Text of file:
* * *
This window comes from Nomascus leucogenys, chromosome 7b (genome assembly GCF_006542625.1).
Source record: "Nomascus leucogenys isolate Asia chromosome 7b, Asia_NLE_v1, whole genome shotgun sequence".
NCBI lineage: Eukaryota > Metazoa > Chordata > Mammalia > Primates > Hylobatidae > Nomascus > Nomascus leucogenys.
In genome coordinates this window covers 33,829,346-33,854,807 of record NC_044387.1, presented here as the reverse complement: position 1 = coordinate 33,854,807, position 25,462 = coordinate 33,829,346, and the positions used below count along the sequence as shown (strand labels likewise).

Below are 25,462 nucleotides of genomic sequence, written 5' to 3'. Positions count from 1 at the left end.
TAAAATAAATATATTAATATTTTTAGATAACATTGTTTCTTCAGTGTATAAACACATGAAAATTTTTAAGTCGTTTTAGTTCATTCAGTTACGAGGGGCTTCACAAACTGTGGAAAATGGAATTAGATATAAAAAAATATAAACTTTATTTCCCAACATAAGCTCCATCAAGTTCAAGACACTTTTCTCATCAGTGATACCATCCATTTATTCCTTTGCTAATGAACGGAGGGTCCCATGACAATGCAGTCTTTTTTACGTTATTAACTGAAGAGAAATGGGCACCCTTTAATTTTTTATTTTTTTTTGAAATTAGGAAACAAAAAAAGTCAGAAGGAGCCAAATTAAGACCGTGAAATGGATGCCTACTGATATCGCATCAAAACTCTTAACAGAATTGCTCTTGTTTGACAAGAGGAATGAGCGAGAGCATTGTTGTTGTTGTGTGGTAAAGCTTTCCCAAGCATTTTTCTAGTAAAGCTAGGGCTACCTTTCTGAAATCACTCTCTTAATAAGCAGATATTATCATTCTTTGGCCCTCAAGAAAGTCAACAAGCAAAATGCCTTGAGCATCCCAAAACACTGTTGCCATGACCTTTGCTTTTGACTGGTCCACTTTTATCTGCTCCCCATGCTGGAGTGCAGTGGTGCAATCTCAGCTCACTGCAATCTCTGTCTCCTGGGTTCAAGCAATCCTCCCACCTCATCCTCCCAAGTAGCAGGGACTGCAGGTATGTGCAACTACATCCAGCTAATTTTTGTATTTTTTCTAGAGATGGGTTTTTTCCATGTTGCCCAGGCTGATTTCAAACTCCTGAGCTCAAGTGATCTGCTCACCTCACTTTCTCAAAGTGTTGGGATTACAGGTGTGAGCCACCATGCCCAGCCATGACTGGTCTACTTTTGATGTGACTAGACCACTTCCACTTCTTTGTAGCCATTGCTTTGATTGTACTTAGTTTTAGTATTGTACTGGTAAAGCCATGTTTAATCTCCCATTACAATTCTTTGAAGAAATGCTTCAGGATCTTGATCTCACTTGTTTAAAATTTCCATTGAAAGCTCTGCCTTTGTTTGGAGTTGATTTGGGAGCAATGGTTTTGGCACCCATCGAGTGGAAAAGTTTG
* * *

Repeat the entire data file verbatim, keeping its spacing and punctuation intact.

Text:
This window comes from Nomascus leucogenys, chromosome 7b (genome assembly GCF_006542625.1).
Source record: "Nomascus leucogenys isolate Asia chromosome 7b, Asia_NLE_v1, whole genome shotgun sequence".
NCBI lineage: Eukaryota > Metazoa > Chordata > Mammalia > Primates > Hylobatidae > Nomascus > Nomascus leucogenys.
In genome coordinates this window covers 33,829,346-33,854,807 of record NC_044387.1, presented here as the reverse complement: position 1 = coordinate 33,854,807, position 25,462 = coordinate 33,829,346, and the positions used below count along the sequence as shown (strand labels likewise).

Below are 25,462 nucleotides of genomic sequence, written 5' to 3'. Positions count from 1 at the left end.
TAAAATAAATATATTAATATTTTTAGATAACATTGTTTCTTCAGTGTATAAACACATGAAAATTTTTAAGTCGTTTTAGTTCATTCAGTTACGAGGGGCTTCACAAACTGTGGAAAATGGAATTAGATATAAAAAAATATAAACTTTATTTCCCAACATAAGCTCCATCAAGTTCAAGACACTTTTCTCATCAGTGATACCATCCATTTATTCCTTTGCTAATGAACGGAGGGTCCCATGACAATGCAGTCTTTTTTACGTTATTAACTGAAGAGAAATGGGCACCCTTTAATTTTTTATTTTTTTTTGAAATTAGGAAACAAAAAAAGTCAGAAGGAGCCAAATTAAGACCGTGAAATGGATGCCTACTGATATCGCATCAAAACTCTTAACAGAATTGCTCTTGTTTGACAAGAGGAATGAGCGAGAGCATTGTTGTTGTTGTGTGGTAAAGCTTTCCCAAGCATTTTTCTAGTAAAGCTAGGGCTACCTTTCTGAAATCACTCTCTTAATAAGCAGATATTATCATTCTTTGGCCCTCAAGAAAGTCAACAAGCAAAATGCCTTGAGCATCCCAAAACACTGTTGCCATGACCTTTGCTTTTGACTGGTCCACTTTTATCTGCTCCCCATGCTGGAGTGCAGTGGTGCAATCTCAGCTCACTGCAATCTCTGTCTCCTGGGTTCAAGCAATCCTCCCACCTCATCCTCCCAAGTAGCAGGGACTGCAGGTATGTGCAACTACATCCAGCTAATTTTTGTATTTTTTCTAGAGATGGGTTTTTTCCATGTTGCCCAGGCTGATTTCAAACTCCTGAGCTCAAGTGATCTGCTCACCTCACTTTCTCAAAGTGTTGGGATTACAGGTGTGAGCCACCATGCCCAGCCATGACTGGTCTACTTTTGATGTGACTAGACCACTTCCACTTCTTTGTAGCCATTGCTTTGATTGTACTTAGTTTTAGTATTGTACTGGTAAAGCCATGTTTAATCTCCCATTACAATTCTTTGAAGAAATGCTTCAGGATCTTGATCTCACTTGTTTAAAATTTCCATTGAAAGCTCTGCCTTTGTTTGGAGTTGATTTGGGAGCAATGGTTTTGGCACCCATCGAGTGGAAAAGTTTG